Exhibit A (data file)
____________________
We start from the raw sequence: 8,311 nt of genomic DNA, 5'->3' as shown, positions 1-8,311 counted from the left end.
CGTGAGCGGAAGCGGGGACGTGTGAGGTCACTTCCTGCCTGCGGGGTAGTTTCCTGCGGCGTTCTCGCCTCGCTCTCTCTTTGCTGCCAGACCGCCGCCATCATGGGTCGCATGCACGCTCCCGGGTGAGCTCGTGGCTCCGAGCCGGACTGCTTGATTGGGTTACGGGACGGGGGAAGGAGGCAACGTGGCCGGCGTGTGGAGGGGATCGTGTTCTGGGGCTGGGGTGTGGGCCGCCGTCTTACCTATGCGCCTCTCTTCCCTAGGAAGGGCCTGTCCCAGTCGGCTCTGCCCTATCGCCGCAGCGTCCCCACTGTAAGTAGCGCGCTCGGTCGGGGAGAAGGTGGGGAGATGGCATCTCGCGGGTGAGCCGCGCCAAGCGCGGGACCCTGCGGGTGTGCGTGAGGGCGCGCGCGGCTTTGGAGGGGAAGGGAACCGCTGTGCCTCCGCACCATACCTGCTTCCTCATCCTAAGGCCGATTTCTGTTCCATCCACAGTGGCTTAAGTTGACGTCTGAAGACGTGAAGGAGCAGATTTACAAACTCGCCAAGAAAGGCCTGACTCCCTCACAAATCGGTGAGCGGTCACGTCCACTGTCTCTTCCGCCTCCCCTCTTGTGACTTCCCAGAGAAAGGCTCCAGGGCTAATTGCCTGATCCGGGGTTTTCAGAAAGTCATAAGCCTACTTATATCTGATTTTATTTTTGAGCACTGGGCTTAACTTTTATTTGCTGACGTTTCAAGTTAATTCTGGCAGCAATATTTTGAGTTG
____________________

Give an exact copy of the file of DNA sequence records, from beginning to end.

We start from the raw sequence: 8,311 nt of genomic DNA, 5'->3' as shown, positions 1-8,311 counted from the left end.
CGTGAGCGGAAGCGGGGACGTGTGAGGTCACTTCCTGCCTGCGGGGTAGTTTCCTGCGGCGTTCTCGCCTCGCTCTCTCTTTGCTGCCAGACCGCCGCCATCATGGGTCGCATGCACGCTCCCGGGTGAGCTCGTGGCTCCGAGCCGGACTGCTTGATTGGGTTACGGGACGGGGGAAGGAGGCAACGTGGCCGGCGTGTGGAGGGGATCGTGTTCTGGGGCTGGGGTGTGGGCCGCCGTCTTACCTATGCGCCTCTCTTCCCTAGGAAGGGCCTGTCCCAGTCGGCTCTGCCCTATCGCCGCAGCGTCCCCACTGTAAGTAGCGCGCTCGGTCGGGGAGAAGGTGGGGAGATGGCATCTCGCGGGTGAGCCGCGCCAAGCGCGGGACCCTGCGGGTGTGCGTGAGGGCGCGCGCGGCTTTGGAGGGGAAGGGAACCGCTGTGCCTCCGCACCATACCTGCTTCCTCATCCTAAGGCCGATTTCTGTTCCATCCACAGTGGCTTAAGTTGACGTCTGAAGACGTGAAGGAGCAGATTTACAAACTCGCCAAGAAAGGCCTGACTCCCTCACAAATCGGTGAGCGGTCACGTCCACTGTCTCTTCCGCCTCCCCTCTTGTGACTTCCCAGAGAAAGGCTCCAGGGCTAATTGCCTGATCCGGGGTTTTCAGAAAGTCATAAGCCTACTTATATCTGATTTTATTTTTGAGCACTGGGCTTAACTTTTATTTGCTGACGTTTCAAGTTAATTCTGGCAGCAATATTTTGAGTTG